Did you know the new Parental Leave Law can have implications on your company’s employee benefits? It’s true! We recently sat down with legal eagle Greg S. Labate, Esq., Labor & Employment Practice Group Leader with Sheppard Mullin Richter & Hampton LLP to ask a few questions about this new law and its impact on companies out there.
Kelly: So, Greg how “new” is this new law?
Greg: The New Parent Leave Act (NPLA) was signed into law on October 11, 2017, but took effect on January 1, 2018 and applies to employers with 20 or more employees.
Kelly: …And what does it say?
Greg: The NPLA provides eligible employees the right to take up to 12 weeks of parental leave to bond with a new child within one year of the child’s birth, adoption or foster care placement.
Kelly: And there are stipulations of course?
Greg: Of course. The NPLA affords protections to an employee: (1) with more than 12 months of service with the employer; (2) who has at least 1,250 hours of service during the previous 12-month period; and (3) who works at a worksite in which the employer employs at least 20 employees within a 75-mile radius. Employees can utilize accrued vacation pay, paid sick time, other accrued paid time off, or other paid or unpaid time off negotiated with the employer during the period of parental leave.
Kelly: What does the law say about health insurance coverage during this leave time?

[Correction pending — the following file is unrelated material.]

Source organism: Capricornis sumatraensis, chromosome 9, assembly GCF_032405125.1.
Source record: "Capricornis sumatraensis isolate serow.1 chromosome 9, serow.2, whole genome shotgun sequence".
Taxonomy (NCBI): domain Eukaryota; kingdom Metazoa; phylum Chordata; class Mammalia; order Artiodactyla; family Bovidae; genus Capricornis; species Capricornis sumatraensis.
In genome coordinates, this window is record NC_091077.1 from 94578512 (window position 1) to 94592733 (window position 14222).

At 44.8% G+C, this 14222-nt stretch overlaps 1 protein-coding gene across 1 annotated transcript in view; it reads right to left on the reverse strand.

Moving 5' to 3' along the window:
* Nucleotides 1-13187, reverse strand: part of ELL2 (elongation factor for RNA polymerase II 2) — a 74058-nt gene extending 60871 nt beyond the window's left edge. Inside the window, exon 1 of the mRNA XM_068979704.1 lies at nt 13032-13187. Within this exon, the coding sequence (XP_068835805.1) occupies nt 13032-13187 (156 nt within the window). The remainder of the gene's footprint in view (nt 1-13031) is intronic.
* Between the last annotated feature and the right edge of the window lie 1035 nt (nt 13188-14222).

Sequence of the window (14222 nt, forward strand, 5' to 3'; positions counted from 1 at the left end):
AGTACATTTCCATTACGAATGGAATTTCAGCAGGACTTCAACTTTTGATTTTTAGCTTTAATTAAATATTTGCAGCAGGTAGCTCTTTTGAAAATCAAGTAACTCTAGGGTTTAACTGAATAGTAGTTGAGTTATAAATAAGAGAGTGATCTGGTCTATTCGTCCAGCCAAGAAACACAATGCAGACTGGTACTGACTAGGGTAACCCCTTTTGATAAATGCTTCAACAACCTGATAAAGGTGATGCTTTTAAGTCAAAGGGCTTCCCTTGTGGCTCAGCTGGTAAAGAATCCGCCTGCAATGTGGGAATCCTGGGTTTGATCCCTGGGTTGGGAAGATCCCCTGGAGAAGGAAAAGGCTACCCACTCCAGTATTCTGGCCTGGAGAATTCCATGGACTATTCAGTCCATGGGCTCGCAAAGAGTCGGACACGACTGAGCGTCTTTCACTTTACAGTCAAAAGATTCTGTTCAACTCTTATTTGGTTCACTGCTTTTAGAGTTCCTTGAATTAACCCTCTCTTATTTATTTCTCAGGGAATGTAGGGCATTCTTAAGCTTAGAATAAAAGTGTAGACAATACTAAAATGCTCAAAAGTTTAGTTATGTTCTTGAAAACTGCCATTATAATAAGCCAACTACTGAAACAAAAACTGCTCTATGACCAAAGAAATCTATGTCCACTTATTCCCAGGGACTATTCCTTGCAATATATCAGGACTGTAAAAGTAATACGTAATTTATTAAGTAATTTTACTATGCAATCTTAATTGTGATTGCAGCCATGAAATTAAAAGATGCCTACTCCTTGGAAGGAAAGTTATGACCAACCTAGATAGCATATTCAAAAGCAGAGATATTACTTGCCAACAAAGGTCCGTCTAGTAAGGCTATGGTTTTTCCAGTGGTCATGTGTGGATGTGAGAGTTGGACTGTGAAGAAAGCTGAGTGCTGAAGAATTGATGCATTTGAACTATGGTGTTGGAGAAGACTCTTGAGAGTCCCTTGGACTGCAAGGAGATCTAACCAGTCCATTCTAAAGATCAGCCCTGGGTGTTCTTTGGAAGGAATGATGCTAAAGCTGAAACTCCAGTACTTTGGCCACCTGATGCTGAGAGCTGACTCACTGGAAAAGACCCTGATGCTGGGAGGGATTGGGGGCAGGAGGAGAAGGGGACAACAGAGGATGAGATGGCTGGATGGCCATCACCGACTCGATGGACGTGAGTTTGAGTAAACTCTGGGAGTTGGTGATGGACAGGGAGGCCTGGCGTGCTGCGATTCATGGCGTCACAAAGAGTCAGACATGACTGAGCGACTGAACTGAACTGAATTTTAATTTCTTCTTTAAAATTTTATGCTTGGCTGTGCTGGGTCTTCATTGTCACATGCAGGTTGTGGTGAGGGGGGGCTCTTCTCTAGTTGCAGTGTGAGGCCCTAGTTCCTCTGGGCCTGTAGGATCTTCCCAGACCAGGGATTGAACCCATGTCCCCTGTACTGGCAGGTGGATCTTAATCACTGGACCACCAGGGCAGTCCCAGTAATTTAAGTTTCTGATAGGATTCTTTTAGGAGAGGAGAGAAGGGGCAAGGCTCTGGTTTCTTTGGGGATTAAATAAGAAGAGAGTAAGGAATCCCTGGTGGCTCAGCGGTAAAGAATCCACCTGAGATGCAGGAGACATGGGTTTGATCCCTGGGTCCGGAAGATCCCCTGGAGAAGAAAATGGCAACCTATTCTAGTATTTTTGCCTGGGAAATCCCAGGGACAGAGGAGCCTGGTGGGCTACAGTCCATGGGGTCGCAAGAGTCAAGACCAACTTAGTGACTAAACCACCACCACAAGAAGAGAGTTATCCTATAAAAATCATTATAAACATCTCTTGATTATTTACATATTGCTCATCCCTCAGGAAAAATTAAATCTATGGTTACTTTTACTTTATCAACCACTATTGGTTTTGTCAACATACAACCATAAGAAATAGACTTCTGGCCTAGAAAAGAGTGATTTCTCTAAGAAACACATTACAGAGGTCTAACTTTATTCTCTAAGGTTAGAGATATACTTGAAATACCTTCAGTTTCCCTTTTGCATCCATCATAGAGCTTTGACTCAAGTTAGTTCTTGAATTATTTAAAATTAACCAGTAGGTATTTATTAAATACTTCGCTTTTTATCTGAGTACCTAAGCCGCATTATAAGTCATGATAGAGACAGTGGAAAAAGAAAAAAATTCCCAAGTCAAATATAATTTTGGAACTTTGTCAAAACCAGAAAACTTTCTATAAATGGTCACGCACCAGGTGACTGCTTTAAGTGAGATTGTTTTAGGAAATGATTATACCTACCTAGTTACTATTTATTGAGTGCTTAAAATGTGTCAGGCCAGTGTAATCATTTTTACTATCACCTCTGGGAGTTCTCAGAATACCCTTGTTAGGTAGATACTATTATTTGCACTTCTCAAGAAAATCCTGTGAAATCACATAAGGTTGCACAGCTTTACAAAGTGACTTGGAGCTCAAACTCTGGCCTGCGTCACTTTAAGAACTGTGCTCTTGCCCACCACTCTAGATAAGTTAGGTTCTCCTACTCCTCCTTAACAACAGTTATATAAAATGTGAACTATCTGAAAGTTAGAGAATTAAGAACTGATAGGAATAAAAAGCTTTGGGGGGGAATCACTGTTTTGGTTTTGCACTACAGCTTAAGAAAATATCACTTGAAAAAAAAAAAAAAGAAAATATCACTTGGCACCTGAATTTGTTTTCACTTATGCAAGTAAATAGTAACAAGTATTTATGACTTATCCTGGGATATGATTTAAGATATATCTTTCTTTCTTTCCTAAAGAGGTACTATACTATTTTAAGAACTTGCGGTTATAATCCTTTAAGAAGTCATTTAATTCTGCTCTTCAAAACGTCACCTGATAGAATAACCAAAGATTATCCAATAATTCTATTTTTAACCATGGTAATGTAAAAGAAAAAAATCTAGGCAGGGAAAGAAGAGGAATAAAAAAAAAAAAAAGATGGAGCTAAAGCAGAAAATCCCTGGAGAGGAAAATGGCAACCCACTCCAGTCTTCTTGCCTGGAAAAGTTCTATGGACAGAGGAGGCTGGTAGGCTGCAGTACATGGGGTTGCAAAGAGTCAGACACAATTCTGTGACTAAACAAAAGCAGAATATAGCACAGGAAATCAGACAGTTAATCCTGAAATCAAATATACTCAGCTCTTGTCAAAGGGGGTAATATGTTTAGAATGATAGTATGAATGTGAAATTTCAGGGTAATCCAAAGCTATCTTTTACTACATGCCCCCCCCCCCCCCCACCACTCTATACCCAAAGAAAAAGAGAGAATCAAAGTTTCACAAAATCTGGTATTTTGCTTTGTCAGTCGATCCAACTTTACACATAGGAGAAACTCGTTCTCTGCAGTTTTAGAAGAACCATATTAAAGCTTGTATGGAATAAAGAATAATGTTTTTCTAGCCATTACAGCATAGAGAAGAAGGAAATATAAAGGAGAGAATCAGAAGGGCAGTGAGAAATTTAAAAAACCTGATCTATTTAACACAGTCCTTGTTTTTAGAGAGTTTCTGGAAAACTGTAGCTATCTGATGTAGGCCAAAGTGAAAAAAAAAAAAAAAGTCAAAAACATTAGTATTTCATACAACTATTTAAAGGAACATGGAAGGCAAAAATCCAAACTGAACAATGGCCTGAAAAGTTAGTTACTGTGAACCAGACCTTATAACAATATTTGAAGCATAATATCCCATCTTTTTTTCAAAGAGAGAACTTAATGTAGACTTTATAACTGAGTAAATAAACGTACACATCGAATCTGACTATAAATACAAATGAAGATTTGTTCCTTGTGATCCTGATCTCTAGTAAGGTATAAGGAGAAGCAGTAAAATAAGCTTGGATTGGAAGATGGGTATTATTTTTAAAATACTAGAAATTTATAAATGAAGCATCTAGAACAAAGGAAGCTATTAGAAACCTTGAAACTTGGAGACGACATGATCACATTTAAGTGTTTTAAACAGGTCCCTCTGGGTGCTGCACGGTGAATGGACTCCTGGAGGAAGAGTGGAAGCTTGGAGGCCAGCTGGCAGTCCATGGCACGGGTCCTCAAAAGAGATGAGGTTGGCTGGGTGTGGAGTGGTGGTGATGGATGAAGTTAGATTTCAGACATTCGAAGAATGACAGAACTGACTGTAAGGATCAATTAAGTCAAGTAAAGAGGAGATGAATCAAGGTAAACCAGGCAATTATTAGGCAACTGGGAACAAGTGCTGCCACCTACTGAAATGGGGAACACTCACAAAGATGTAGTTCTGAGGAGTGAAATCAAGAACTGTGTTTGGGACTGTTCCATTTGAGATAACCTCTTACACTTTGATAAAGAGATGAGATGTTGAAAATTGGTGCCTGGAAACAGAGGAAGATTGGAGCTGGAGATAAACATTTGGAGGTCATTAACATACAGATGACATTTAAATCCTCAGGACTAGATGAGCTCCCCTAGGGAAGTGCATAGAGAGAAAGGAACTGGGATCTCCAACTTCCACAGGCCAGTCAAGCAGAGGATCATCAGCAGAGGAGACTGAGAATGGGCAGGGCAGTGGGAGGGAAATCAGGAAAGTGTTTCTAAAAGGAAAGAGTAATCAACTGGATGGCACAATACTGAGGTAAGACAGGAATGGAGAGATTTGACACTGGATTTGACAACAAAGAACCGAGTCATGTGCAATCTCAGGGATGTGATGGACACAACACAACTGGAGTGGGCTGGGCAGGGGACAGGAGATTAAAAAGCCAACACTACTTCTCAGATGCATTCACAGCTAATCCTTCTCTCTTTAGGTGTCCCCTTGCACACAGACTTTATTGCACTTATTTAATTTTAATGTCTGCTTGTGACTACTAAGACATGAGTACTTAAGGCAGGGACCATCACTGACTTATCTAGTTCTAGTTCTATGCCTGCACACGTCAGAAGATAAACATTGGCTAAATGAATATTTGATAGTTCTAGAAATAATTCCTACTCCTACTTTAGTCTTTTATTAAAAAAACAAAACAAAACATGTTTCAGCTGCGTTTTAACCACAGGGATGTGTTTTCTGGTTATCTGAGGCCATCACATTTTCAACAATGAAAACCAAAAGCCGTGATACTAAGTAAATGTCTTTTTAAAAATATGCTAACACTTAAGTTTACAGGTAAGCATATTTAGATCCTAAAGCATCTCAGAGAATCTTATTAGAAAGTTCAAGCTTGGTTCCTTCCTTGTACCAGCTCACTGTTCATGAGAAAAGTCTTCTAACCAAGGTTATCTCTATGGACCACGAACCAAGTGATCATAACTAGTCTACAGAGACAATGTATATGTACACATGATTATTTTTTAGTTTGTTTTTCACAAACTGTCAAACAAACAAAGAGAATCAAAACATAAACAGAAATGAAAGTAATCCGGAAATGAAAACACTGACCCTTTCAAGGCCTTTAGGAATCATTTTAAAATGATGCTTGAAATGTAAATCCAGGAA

Greg: This is a very important and often overlooked point. It says that employers are required to maintain and pay for insurance coverage for an eligible employee who takes parental leave.
Kelly: Interesting! Anything else?
Greg: Yes. Employees can take pregnancy disability leave for up to four months without using the 12 weeks of parental leave under the NPLA. The NPLA also does not provide additional parental leave rights to employees who already enjoy similar rights under the FMLA and/or the CFRA.
Kelly: What if both parents are employees? How does that work now?
Greg: If both parents are employed by the same employer, the employer need not grant leave that would allow the parents parental leave totaling more than 12 weeks within the year. Also, an employer may, but is not required to, grant simultaneous leave to both spouses.
Kelly: What do you want to make sure employers know about this?
Greg: Basically, that new parents are now entitled to a leave of absence regardless of whether they qualify for leave under the FMLA and/or CFRA. And that employers should ensure that their policies provide for leave under the new law.
And there you have it — more useful info from a great resource and friend of Moore Benefits. Ruling your world means knowing the implications of the latest laws. If you have any questions or concerns about making your health insurance and leave policies work together to stay in compliance with the NPLA, please contact my team of employee benefits experts and we’ll be happy to help you! If you want to contact Greg Lebate directly, he’s at GLabate@sheppardmullin.com.